Grampa Bill's General Authority Pages
Levi Gifford Levi Gifford


1789 - 1860

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  • Born 1789 Conway, Franklin Co., Massachusetts
  • Married Deborah Wing 1816; eleven children
  • Baptized 1831
  • Zion's Camp 1834
  • Ordained a Seventy and Set Apart to First Quorum 1835
  • As a High Priest called to preside over a branch of the Church 1844
  • Died 1860 Moroni, Sanpete County, Utah

    Levi Gifford was born August 15, 1789 in Conway, Franklin County, Massachusetts, one of nine children born to Noah Gifford and his wife Mary Bowerman. By 1816 Levi was in New York where he met and married Deborah Wing. Deborah and Levi would give birth to eleven children.

    Levi was baptized in 1831. He was the brother of Alpheus Gifford who baptized Heber C. Kimball. Levi, himself baptized Eleazar Miller, who, in turn baptized Brigham Young. Miller wrote of the occasion:

    "The following May, Elder Levi Gifford came into the neighborhood, and desired to preach. My brother, John, belonged to the Methodist church, and had charge of their meeting house which was in the neighborhood. I obtained from him permission for Elder Gifford to preach in it. The appointment was circulated for a meeting the same evening.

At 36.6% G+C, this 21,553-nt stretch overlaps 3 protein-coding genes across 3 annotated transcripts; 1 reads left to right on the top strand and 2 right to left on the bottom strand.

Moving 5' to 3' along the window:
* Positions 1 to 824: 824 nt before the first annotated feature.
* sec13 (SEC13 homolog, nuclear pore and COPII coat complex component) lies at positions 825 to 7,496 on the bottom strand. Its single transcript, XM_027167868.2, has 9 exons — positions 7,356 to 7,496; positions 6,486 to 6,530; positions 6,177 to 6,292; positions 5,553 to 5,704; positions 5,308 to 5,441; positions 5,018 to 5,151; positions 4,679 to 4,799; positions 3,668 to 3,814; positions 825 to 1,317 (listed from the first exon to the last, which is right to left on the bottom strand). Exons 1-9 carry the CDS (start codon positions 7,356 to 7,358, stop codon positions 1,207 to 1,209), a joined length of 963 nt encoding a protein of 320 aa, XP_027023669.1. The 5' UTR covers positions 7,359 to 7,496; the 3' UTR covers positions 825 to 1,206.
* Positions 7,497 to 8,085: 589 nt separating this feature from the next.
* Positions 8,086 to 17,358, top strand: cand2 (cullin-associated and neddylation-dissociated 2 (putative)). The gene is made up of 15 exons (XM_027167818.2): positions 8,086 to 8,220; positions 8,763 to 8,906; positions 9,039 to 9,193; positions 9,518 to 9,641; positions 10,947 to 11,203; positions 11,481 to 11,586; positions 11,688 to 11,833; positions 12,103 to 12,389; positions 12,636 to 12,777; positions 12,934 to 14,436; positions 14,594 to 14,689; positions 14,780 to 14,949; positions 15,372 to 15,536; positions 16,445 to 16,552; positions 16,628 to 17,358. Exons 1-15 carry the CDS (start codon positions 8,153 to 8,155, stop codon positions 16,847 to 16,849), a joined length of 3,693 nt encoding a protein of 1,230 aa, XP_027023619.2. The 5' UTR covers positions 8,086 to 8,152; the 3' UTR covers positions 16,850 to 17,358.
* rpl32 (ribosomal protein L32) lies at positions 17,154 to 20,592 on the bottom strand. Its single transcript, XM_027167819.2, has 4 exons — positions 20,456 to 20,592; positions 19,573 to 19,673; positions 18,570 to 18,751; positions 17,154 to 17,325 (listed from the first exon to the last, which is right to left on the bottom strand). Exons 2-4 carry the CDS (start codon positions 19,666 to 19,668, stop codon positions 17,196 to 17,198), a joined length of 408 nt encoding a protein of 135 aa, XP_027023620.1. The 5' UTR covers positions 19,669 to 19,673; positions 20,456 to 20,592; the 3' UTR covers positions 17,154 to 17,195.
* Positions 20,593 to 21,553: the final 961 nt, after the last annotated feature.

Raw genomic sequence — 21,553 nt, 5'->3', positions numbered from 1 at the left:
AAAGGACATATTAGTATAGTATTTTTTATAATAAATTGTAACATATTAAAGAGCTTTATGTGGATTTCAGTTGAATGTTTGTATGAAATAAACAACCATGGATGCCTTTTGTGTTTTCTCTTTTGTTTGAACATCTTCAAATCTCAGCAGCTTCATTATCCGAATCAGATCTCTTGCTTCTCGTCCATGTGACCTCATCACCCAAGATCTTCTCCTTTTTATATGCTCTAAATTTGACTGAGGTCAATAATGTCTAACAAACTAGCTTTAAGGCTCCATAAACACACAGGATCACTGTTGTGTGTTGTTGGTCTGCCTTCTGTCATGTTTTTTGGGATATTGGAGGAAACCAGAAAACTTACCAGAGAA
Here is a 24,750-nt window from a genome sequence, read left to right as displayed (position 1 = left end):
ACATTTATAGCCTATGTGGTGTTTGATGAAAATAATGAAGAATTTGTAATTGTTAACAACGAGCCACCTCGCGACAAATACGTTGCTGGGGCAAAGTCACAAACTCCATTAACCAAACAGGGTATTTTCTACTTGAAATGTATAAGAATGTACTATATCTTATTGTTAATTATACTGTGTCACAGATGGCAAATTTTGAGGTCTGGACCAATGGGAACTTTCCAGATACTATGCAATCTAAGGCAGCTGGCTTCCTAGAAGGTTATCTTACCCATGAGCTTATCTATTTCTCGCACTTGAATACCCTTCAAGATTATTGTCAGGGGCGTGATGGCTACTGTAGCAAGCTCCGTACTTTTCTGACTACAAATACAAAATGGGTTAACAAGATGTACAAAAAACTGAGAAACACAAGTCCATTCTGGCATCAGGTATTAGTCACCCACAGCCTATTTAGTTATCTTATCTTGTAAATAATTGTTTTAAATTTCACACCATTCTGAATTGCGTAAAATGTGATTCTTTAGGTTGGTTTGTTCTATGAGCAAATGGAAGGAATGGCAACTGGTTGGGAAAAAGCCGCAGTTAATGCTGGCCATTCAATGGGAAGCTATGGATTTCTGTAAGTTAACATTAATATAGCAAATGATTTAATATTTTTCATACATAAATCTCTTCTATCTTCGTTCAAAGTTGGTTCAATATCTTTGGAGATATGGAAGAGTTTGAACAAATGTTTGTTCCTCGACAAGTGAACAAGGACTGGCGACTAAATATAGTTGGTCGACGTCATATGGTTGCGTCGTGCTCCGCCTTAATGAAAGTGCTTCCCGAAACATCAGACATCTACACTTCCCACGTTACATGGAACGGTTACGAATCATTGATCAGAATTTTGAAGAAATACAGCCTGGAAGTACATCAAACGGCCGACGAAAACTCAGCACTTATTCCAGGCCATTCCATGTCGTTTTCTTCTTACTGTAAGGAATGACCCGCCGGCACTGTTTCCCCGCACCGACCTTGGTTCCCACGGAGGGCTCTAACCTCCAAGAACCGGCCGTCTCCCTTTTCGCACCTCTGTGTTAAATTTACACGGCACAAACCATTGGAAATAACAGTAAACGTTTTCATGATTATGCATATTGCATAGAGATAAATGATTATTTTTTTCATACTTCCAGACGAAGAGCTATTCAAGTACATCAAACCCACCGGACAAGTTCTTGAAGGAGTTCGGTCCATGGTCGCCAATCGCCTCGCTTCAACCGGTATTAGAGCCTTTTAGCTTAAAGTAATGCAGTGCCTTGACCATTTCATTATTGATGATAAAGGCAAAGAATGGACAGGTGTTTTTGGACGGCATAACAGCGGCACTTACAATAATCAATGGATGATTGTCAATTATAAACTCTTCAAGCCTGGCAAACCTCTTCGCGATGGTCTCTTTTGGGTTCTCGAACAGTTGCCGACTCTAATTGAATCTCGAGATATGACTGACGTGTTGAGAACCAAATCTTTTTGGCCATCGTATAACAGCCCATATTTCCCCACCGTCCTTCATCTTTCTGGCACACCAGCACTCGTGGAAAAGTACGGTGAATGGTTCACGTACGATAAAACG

This was on Saturday evening, and the circuit preacher of that district was to hold a meeting there on Sunday. Elder Midbury, the circuit preacher, attended the meeting. The house was crowded. As soon as Elder Gifford had concluded his discourse, Elder Midbury arose to his feet and said: 'Brethren, sisters and friends: I have been a preacher of the gospel for twenty-two years; I do not know that I have been the means of converting a sinner, or reclaiming a poor backslider; but this I do know, that the doctrine the stranger has preached to us to-night is a deception, that Joe Smith is a false prophet, and that the Book of Mormon is from hell.'